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The bodies of Kevin Spacey accusers are piling up while the actor goes full Frank Underwood

Ari Behn, who claimed to have been sexually harassed by Spacey after a Nobel Peace Prize concert in 2007, died by suicide on December 25.

The bodies of Kevin Spacey accusers are piling up while the actor goes full Frank Underwood
Cover Image Source: NEW YORK, NY - JUNE 11: Host Kevin Spacey attends the 2017 Tony Awards at Radio City Music Hall on June 11, 2017 in New York City. (Photo by Mike Coppola/Getty Images for Tony Awards Productions)

For years, Kevin Spacey spectacularly portrayed the character of a lying, murderous, corrupt narcissist on the hit series House Of Cards. In fact, his performance was so engaging and believable that it earned him a number of nominations, 2 Screen Actors Guild Awards, and a Golden Globe. Fans practically worshipped him as one of the greatest actors of his generation and Hollywood showered him with accolades.

I too was a big fan of his performance as Frank Underwood and even when an avalanche of disturbing allegations rained down on him, I argued that perhaps we should separate the art from the artist. However, ever since he dropped a vaguely threatening and undeniably creepy yuletide message on Christmas Eve last year, a rather disturbing thought has been knawing away at me: What if he wasn't acting?

What if he was simply being himself while portraying Underwood on screen? What if there isn't much of a distinction between Kevin Spacey, the actor, and Frank Underwood, the character? The signs are definitely there. Even after his rather unceremonious exit from the Netflix series following the sexual assault allegations made against him, he has refused to let go of the sinister persona and seems to take some kind of sadistic pleasure in flaunting it in front of the world come Christmas Eve. He kept the tradition alive this year as well, posting an ominous holiday video titled "KTWK," or "Kill Them with Kindness."


The video by itself—albeit ominous and creepy—is nothing special. It's just 59-seconds-long, features Spacey describing 2019 as a "pretty good year" where he "got his health back," and wanting "more good in this world" next year. "I know what you're thinking, Can he be serious? I'm dead serious. The next time someone does something you don't like, you can go on the attack. But you can also hold your fire and do the unexpected. You can... kill them with kindness," he concludes as the screen turns black to sinister music. The video made headlines across major publications, the internet cracked jokes about Spacey going full Frank Underwood, and the world got back to their eggnogs.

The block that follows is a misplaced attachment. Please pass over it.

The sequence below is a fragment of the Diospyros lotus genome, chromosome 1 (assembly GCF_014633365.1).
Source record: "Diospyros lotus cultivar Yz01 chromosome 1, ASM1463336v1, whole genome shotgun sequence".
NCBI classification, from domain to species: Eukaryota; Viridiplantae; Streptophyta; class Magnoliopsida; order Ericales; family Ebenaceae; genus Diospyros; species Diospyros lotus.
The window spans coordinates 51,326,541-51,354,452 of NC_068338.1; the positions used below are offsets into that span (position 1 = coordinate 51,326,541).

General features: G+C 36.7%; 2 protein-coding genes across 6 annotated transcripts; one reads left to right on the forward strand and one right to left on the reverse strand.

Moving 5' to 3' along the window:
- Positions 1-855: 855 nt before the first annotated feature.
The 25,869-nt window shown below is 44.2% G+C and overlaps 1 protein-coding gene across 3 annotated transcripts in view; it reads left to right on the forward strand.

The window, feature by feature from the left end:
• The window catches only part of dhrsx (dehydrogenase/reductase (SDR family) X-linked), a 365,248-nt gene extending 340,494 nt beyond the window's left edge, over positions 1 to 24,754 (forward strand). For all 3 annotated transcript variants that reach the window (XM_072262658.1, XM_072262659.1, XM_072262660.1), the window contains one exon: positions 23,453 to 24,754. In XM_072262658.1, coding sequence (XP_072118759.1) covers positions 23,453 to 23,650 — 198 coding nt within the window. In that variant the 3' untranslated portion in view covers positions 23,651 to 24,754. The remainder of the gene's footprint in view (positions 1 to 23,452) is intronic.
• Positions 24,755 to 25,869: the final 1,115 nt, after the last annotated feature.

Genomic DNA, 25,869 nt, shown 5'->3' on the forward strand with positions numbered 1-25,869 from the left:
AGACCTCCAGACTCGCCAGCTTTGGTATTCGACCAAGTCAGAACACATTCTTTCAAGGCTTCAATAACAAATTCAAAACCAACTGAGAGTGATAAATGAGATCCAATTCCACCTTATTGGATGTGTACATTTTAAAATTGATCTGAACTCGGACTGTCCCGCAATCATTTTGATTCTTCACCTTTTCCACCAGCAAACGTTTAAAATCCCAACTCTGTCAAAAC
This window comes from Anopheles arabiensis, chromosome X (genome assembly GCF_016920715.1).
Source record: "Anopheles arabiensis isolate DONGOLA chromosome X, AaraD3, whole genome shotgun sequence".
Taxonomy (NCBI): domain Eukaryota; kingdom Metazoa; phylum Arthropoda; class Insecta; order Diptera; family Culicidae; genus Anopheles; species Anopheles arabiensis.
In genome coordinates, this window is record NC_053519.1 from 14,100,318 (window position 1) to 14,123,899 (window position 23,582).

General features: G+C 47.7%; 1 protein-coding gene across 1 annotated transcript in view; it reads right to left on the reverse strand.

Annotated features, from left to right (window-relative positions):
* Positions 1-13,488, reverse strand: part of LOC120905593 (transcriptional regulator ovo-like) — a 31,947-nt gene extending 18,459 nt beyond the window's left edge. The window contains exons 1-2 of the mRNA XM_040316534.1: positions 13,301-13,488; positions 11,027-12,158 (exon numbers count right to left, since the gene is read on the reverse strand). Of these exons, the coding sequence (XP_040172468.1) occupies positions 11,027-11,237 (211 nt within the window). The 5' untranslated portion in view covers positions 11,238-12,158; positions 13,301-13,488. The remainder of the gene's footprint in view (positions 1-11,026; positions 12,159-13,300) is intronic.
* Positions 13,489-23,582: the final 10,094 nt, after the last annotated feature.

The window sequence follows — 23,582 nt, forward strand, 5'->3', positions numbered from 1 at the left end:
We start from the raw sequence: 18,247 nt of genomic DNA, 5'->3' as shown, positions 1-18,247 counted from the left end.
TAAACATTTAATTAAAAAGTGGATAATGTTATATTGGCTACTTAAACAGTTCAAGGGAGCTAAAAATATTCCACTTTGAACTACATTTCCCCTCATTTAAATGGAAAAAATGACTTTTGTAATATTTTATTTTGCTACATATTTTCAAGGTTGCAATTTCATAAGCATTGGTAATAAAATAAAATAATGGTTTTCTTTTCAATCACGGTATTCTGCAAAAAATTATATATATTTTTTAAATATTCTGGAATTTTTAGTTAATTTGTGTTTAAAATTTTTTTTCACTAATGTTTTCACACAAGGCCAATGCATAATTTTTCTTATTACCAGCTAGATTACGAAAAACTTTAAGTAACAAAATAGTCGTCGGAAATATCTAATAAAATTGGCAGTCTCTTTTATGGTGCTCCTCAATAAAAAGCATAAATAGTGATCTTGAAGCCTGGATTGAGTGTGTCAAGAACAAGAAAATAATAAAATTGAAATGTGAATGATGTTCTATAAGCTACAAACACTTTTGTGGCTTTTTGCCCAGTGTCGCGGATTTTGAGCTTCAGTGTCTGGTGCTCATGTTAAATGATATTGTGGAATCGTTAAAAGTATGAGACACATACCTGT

That should've been it. The video—and Spacey's—time in the spotlight should've ended after being a brief conversation topic at Christmas dinners. It did not. On Christmas day, news broke of Ari Behn's death. An author and the former husband of a Norwegian princess, Behn made headlines in December 2017 when he claimed he was sexually harassed by Spacey after a Nobel Peace Prize concert in 2007. He died by suicide on December 25, the day after Spacey's creepy video hit the internet.



According to CNN, the news was announced by Behn's family's spokesman Geir Håkonsund, who in a statement said, "It is with great sadness in our hearts that we, the very closest relatives of Ari Behn, must announce that he took his own life today. We ask for respect for our privacy in the time to come." The late author was married to Princess Martha Louise—the eldest child of Norway's King Harald V and Queen Sonja—for 14 years, and according to his website, "had achieved great literary success in Norway with his first collection of short stories, titled Trist som faen (Sad as hell)."





In an interview with Norway's radio P4 in December 2017, Behn shared his "#MeToo story about Kevin Spacey." Recounting the story as more of a strange, funny incident than as an accusation of abuse, he said, "We were having a nice chat where we spoke about theater and drama, and the little theater, the Wick, a theater in London. We had a good conversation sitting beside each other. After five minutes he said 'Hey, let's go out and have a cigarette,' then he grabbed me under the table right in the balls. I said something like, 'Maybe later.'"



The timing of Spacey's "Kill Them with Kindness" video and Behn's death sparked suspicions online. These suspicions were made stronger by the fact that Behn is the third Kevin Spacey sexual assault accuser to have died under mysterious circumstances this year. In May 2019, Linda Culkin—the first whistleblower to go public with allegations against the actor—was struck by a car while crossing the street in Quincy, Massachusetts.



According to CBS News, her death was followed by an anonymous massage therapist who had accused Spacey of sexually assaulting him during a massage session in October 2016. Listed as only "John Doe" in the court filings, his death in September led to Los Angeles prosecutors rejecting the sexual battery case related to his accusation. 2019 really has been a "pretty good year" for Kevin Spacey, hasn't it?






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